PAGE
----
What Is Fracking Wastewater and How Should We Manage It?

Vol. 28 No. 3

Mr. Mills is a partner in the Sacramento, California, office, and Ms. Seifried is an associate in the Portland, Oregon, office of Stoel Rives LLP.

Today, one cannot browse through the environmental news without finding an article touting the environmental hazards arising from, or the economic benefits derived from, hydraulic fracturing (commonly known as “fracking”). On the hazards side, concerns relating to fracking are as broad and diverse as the potential for contamination of drinking water by oil, gas, or fracking fluids; earthquakes induced by fracking activities; and livestock ailments induced by nearby fracking operations. On the benefits side, there are increases in domestic oil and gas production and a reduced reliance on foreign sources of hydrocarbons and energy. This article will not provide a definitive answer as to whether fracking is ultimately “good” or bad” for our society considering all the potential economic and environmental impacts that technology may create. Rather, this article addresses more specific, tangible questions: what are the potential environmental impacts of hydraulic fracturing specifically relating to the wastewater that results from fracking operations, and how should those impacts be addressed under current and developing laws?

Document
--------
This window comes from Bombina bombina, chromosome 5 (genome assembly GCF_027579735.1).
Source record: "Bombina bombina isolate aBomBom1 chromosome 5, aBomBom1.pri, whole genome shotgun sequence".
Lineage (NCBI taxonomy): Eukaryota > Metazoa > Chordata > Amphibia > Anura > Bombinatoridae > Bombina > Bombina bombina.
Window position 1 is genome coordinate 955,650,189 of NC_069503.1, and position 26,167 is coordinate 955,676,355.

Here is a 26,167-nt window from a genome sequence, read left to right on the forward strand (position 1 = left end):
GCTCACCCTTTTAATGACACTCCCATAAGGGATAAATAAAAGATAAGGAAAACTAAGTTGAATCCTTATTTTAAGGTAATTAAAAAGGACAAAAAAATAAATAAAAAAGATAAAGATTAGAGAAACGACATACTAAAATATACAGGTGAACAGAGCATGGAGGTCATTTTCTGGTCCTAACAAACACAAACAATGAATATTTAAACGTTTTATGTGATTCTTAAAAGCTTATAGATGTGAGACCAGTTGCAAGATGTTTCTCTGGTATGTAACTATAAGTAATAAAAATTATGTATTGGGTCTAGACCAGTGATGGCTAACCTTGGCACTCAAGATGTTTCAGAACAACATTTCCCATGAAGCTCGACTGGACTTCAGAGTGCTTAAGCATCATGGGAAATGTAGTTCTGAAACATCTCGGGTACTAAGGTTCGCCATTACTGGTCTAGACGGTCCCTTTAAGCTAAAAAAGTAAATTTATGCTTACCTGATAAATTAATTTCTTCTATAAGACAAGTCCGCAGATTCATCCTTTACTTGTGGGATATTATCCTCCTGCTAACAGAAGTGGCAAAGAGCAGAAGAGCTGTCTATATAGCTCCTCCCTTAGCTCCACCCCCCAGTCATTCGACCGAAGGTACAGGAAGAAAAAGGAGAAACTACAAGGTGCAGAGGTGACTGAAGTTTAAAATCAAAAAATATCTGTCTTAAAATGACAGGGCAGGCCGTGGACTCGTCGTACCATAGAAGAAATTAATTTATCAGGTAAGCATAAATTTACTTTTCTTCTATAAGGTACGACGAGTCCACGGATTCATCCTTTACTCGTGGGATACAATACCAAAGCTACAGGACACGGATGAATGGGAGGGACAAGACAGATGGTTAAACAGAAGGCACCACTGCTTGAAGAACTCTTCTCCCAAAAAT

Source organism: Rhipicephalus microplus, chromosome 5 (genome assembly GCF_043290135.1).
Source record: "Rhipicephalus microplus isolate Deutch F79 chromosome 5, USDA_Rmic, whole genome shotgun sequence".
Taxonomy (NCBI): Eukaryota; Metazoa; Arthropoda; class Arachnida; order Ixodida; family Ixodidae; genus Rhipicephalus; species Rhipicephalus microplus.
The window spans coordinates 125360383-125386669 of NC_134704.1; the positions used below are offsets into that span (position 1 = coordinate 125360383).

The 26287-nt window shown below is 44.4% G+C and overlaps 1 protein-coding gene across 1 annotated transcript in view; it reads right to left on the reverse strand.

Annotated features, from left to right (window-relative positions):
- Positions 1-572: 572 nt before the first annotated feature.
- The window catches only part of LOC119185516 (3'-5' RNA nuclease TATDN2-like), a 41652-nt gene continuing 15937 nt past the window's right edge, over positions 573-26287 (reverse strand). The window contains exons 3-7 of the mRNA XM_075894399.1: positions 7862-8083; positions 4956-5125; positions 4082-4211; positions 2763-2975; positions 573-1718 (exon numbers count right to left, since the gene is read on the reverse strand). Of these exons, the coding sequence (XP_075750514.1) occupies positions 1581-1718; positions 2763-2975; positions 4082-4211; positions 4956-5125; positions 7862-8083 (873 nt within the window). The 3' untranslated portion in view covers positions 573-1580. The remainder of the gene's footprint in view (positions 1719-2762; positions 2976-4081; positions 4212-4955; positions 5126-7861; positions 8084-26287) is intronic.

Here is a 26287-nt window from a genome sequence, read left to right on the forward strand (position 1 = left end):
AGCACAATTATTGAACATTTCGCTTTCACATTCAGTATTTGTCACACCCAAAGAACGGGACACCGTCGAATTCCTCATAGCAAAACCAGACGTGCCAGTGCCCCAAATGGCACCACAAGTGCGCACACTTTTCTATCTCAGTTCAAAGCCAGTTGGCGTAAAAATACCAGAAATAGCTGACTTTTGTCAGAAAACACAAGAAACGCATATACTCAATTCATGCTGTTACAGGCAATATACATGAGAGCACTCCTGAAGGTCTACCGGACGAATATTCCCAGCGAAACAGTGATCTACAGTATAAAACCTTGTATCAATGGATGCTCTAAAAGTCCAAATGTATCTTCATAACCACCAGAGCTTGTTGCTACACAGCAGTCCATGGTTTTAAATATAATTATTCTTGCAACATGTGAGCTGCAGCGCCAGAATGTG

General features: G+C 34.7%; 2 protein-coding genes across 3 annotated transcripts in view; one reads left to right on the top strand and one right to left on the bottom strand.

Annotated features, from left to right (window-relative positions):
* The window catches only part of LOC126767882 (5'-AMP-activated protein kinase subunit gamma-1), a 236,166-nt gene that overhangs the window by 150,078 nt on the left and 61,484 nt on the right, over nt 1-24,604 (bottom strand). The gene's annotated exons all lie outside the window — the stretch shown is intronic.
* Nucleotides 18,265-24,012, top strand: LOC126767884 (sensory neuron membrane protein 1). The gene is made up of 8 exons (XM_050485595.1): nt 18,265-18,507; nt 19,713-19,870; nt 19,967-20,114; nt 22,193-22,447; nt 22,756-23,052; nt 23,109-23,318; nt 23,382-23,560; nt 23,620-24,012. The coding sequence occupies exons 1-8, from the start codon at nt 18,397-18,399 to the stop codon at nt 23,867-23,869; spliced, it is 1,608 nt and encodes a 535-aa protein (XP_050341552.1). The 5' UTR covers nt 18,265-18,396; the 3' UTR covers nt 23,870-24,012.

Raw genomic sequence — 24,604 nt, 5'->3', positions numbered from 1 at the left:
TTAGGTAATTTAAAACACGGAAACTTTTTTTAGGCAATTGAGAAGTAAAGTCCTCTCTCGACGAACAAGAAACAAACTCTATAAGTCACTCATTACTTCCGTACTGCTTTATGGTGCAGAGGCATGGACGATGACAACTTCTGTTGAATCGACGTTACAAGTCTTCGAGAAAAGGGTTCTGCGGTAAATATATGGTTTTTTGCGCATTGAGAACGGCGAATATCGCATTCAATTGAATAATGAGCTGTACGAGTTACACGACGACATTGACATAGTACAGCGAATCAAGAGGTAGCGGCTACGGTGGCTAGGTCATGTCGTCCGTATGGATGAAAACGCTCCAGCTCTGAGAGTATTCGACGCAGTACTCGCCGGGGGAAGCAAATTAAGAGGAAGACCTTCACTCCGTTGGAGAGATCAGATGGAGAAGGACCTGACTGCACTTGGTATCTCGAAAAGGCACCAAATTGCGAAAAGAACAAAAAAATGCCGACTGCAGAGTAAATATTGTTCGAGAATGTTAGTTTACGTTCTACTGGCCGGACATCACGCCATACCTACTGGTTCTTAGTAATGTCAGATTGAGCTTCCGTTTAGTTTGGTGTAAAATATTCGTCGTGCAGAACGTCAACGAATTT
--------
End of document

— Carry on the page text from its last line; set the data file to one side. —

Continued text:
One of the primary concerns cited by government, industry, academic, and environmental experts alike relating to fracking is the management of wastewater. Among most of these experts, there is a high degree of consensus that the on-site storage and the disposal of fracking wastewater pose some risk to the quality of surface water and groundwater. These risks relate directly to the chemical constituents in fracking wastewater, originating from the fracking fluids themselves or the composition of naturally occurring produced water associated with oil or gas extraction, and whether or not these chemicals can or do migrate to surface waters or groundwater aquifers at concentrations significant enough to harm human health or the environment. Another potential risk commonly discussed in association with fracking wastewater, is induced seismicity. However, regulators have indicated that this risk is more accurately associated with oil and gas drilling operations generally and not specifically with fracking. Although disposal by injection may be related to induced seismicity in some circumstances, it is only in connection with deep injection over long periods of time, which is not typically required to dispose of fracking wastewater.

Most of the potential environmental risks associated with fracking wastewater are already regulated to some degree by local, state, and federal agencies. These agencies regulate the major areas of potential risk identified by experts: the on-site storage of fracking wastewater and the disposition of fracking wastewater, including disposal by injection, indirect discharge through wastewater treatment plants, and reuse for fracking or other purposes. Of course, environmental groups and industry representatives disagree as to whether the current regulations are adequate and as to the type and extent of additional regulations necessary to minimize the potential risks associated with fracking wastewater and to ensure storage and disposal of these fluids in a manner that is safe for human health and the environment.

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